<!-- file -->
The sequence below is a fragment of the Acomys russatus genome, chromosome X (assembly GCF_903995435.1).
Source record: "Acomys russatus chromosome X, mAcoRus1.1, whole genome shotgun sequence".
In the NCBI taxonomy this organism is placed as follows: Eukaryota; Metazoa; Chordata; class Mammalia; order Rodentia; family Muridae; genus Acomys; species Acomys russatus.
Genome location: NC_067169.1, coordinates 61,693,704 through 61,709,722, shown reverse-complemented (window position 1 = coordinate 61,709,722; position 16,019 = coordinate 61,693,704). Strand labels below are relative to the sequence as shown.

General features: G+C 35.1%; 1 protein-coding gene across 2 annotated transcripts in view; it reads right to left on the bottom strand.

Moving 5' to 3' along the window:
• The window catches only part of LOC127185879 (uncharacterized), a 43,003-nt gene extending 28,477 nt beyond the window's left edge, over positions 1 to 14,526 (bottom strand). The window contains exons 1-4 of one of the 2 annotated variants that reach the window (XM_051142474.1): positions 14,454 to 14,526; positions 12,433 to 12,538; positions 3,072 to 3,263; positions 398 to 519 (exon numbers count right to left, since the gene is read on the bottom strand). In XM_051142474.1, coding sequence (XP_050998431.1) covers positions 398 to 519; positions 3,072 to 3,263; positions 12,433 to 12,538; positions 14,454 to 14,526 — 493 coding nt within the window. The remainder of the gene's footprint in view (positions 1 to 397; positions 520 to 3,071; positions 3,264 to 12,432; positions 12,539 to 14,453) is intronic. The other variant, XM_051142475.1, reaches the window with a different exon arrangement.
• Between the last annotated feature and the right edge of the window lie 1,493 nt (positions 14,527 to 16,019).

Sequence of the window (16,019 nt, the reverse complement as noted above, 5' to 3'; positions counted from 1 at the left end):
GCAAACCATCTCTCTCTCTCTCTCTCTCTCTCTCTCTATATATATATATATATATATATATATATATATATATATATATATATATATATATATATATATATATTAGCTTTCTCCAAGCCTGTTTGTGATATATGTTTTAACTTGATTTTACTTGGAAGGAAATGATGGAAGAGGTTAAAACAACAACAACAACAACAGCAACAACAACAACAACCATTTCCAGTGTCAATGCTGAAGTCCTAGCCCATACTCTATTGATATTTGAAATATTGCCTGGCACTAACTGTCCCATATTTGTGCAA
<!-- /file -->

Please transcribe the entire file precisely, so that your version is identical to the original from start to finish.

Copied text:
The sequence below is a fragment of the Acomys russatus genome, chromosome X (assembly GCF_903995435.1).
Source record: "Acomys russatus chromosome X, mAcoRus1.1, whole genome shotgun sequence".
In the NCBI taxonomy this organism is placed as follows: Eukaryota; Metazoa; Chordata; class Mammalia; order Rodentia; family Muridae; genus Acomys; species Acomys russatus.
Genome location: NC_067169.1, coordinates 61,693,704 through 61,709,722, shown reverse-complemented (window position 1 = coordinate 61,709,722; position 16,019 = coordinate 61,693,704). Strand labels below are relative to the sequence as shown.

General features: G+C 35.1%; 1 protein-coding gene across 2 annotated transcripts in view; it reads right to left on the bottom strand.

Moving 5' to 3' along the window:
• The window catches only part of LOC127185879 (uncharacterized), a 43,003-nt gene extending 28,477 nt beyond the window's left edge, over positions 1 to 14,526 (bottom strand). The window contains exons 1-4 of one of the 2 annotated variants that reach the window (XM_051142474.1): positions 14,454 to 14,526; positions 12,433 to 12,538; positions 3,072 to 3,263; positions 398 to 519 (exon numbers count right to left, since the gene is read on the bottom strand). In XM_051142474.1, coding sequence (XP_050998431.1) covers positions 398 to 519; positions 3,072 to 3,263; positions 12,433 to 12,538; positions 14,454 to 14,526 — 493 coding nt within the window. The remainder of the gene's footprint in view (positions 1 to 397; positions 520 to 3,071; positions 3,264 to 12,432; positions 12,539 to 14,453) is intronic. The other variant, XM_051142475.1, reaches the window with a different exon arrangement.
• Between the last annotated feature and the right edge of the window lie 1,493 nt (positions 14,527 to 16,019).

Sequence of the window (16,019 nt, the reverse complement as noted above, 5' to 3'; positions counted from 1 at the left end):
GCAAACCATCTCTCTCTCTCTCTCTCTCTCTCTCTCTATATATATATATATATATATATATATATATATATATATATATATATATATATATATATATATATATTAGCTTTCTCCAAGCCTGTTTGTGATATATGTTTTAACTTGATTTTACTTGGAAGGAAATGATGGAAGAGGTTAAAACAACAACAACAACAACAGCAACAACAACAACAACCATTTCCAGTGTCAATGCTGAAGTCCTAGCCCATACTCTATTGATATTTGAAATATTGCCTGGCACTAACTGTCCCATATTTGTGCAA